Plan Classroom Discussions at Least as Carefully as Lectures
Discussions in the classroom can lead to greater student understanding-but this does not automatically happen. Discussions can be fruitful when the teacher is clear on the reasons for conducting discussions, adopts approaches for making the discussions productive, and is comfortable with the various roles the teacher must play in discussions.
Reasons for using discussions
In Discussion as a Way of Teaching , Brookfield and Preskill make fifteen arguments regarding the ways that participating in discussions helps learning:
- It helps students explore a diversity of perspectives.
- It increases students' awareness of and tolerance for ambiguity and complexity.
- It helps students recognize and investigate their assumptions.
- It encourages attentive, respectful listening.
- It develops new appreciation for continuing differences.
- It increases intellectual agility.
- It helps students become connected to a topic.
- It shows respect for students' voices and experiences.
- It helps students learn the processes and habits of democratic discourse.
- It affirms students as co-creators of knowledge.
- It develops the capacity for the clear communication of ideas and meaning.
- It develops habits of collaborative learning.
- It increases breadth and makes students more empathetic.
- It helps students develop skills of synthesis and integration.
- It leads to transformation1.
Teachers need to decide what are their reasons for specific uses of discussion in their classes and how they are connected to their hopes for student learning in the class and student learning outcomes.
Approaches for Setting Up and Conducting Effective Discussions
Prepare students for discussion
The groundwork for discussions needs to be put in place so that students can discuss in a safe environment . Perhaps the most important part of this is establishing and monitoring class norms for participation.
Establish clearly defined groups
In some classes, students stay in the same discussion groups for the entire semester. In other classes, the instructor varies the group composition by using different criteria for practically every discussion-by counting off in groups, alphabetically, by date of birth (both day/month and day), by major, or in other ways. Either of these approaches is preferable to self-selected discussion groups. With self-selection, there is a tendency for students to sit with others who agree with their viewpoints, and discussions tend to be more superficial.
Provide a common base of information for class discussions
At the University of Wisconsin-Whitewater, like many universities on the semester system, students generally take five separate courses each semester. By the third or fourth week of the semester, as assignments and tests are more frequent, many students do not keep up with the reading. Small group discussion on a reading assignment when only a third of the class has done the reading often leads to one or two students in a small group explaining the reading to the others instead of the group discussing the reading. Assigning short papers on a reading assignment due the day of the discussion ensures that students are prepared. Other ways of providing a common base of information for students is to use class time for a short (12-15 minute) video segment, or have students read a newspaper article or other short written material before a discussion.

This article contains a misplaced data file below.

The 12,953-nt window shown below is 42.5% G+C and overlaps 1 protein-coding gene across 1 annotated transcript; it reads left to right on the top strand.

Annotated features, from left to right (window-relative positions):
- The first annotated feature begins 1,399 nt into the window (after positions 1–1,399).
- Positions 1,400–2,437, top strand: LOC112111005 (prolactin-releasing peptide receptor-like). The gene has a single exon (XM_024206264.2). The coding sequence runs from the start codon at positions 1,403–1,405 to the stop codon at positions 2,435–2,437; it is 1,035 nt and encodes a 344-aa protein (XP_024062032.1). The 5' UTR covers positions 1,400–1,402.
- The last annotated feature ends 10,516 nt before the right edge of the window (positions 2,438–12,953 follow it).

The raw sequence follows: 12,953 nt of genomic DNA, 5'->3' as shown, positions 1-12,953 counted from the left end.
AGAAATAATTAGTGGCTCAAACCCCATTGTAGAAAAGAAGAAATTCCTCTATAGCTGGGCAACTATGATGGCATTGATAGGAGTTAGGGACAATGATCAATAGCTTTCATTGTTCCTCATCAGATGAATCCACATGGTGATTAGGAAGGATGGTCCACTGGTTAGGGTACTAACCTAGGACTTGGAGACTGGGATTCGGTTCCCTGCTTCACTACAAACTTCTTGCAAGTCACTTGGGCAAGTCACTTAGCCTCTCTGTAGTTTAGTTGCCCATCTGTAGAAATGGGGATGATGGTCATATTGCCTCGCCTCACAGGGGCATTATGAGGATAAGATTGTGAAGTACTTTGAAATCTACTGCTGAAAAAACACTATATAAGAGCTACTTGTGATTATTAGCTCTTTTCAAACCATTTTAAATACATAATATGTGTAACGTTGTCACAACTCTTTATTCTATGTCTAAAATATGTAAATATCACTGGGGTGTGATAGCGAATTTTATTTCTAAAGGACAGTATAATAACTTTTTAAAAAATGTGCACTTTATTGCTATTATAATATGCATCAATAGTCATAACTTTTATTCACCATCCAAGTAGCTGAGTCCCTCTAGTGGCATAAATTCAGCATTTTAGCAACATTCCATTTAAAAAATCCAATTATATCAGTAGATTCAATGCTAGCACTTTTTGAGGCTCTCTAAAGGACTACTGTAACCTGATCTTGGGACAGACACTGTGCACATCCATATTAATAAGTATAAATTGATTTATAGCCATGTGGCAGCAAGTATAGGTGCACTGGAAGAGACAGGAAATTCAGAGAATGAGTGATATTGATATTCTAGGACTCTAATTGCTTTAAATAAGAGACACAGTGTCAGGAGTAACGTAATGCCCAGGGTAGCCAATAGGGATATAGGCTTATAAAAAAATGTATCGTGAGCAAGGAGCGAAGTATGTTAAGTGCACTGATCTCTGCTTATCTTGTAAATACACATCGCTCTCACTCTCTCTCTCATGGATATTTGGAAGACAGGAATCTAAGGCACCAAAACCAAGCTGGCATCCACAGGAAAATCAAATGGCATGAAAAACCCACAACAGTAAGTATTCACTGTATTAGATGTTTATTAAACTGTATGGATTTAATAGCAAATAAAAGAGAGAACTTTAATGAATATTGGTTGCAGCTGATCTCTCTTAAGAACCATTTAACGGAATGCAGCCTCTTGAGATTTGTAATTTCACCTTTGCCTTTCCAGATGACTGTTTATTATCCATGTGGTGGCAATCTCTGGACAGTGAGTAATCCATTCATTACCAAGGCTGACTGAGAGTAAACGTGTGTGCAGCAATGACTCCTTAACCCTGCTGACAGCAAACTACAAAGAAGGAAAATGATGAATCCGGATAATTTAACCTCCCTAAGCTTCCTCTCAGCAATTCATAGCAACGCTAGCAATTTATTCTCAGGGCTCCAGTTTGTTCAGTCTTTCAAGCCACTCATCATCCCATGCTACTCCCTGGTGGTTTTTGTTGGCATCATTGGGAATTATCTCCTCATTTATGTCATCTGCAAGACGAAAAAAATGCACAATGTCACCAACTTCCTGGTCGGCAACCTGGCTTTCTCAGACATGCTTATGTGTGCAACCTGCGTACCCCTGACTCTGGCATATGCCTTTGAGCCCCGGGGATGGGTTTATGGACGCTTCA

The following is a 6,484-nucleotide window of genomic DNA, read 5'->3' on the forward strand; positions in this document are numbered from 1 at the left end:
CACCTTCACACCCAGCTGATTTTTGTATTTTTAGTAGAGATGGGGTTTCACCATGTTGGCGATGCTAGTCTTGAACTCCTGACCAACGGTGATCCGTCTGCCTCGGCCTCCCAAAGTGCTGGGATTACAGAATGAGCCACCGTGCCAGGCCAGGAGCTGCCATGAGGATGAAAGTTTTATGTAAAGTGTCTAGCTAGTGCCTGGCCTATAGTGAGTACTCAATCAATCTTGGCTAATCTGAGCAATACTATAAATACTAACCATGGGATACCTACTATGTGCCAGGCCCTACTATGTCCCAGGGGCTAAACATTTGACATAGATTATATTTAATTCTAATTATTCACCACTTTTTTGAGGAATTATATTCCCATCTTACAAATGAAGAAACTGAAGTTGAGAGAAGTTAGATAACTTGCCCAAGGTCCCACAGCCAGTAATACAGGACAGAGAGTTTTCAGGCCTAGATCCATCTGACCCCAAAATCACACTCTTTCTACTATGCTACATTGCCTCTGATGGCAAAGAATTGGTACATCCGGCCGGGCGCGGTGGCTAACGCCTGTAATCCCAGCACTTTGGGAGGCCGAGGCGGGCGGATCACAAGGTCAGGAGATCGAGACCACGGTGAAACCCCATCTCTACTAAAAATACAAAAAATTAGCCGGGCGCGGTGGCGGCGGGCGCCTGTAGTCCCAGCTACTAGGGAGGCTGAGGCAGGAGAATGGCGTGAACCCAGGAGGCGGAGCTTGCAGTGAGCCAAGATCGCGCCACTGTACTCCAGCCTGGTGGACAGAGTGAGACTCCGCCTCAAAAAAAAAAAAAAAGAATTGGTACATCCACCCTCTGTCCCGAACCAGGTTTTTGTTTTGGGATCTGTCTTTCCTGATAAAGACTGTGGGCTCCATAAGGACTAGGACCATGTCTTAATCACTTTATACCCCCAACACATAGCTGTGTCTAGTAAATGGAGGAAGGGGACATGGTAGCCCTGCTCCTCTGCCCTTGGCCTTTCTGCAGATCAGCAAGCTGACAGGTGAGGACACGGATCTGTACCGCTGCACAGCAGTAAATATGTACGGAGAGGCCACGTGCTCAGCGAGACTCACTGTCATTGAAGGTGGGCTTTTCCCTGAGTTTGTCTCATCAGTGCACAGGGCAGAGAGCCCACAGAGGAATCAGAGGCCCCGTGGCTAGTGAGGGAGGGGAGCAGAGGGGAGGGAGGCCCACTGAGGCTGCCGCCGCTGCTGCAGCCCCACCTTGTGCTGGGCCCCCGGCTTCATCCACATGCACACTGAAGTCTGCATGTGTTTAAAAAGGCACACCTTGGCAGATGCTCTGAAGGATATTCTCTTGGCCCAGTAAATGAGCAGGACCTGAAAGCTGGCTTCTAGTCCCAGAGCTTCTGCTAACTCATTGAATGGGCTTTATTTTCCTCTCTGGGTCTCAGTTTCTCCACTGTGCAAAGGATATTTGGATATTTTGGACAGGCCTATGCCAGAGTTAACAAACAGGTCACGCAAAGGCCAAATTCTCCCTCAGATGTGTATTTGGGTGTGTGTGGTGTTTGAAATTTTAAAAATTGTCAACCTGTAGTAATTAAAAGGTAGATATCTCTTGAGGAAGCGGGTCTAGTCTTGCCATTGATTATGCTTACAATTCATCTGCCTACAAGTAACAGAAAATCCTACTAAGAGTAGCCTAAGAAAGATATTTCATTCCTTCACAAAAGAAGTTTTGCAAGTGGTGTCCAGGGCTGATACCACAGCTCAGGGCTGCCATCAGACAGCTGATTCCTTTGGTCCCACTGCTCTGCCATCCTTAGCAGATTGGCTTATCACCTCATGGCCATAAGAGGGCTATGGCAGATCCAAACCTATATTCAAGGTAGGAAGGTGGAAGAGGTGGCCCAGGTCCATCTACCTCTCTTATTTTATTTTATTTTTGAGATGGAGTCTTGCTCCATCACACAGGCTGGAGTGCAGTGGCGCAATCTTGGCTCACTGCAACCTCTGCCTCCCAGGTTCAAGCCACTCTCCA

Set a specific product for the group discussion
When a charge to a group is too vague, such as "Discuss the short story you read for today," discussions are often brief and shallow. More productive discussion usually occurs when the group is charged with answering a specific question, such as "What are possible motivations for Jerome Robinson's actions in the short story?" Groups may also be asked to assign a group member to report the results of the discussion to the large group.
Allow adequate time for discussion and reflection
When students are prepared for discussion, have a common base of information on which to base the discussion, and are charged with talking about specific questions and coming up with an answer, discussions can be productive. However, often teachers plan for discussion at the end of a class period that lasts 50 or 75 minutes. Instructors need to figure out how much time is needed to adequately discuss the issue or concept, plan the class period accordingly, and then monitor the time so that there is time for discussion. When students have been provided a common base of knowledge and have just begun to discuss this when a class period ends, it is rare that the focus of a discussion can be maintained until the next class meeting, two-seven days later. For some topics, the instructor may also want to allow time at the end of the class period for students to write reflections on the class discussion and their own learning.
Strategies of the Teacher in Discussion
Effective discussions often call for the instructor to do more than putting students in small groups or announcing to the entire class/groups the topic of discussion. Especially in discussions in the entire class, the teacher may employ these strategies 2 :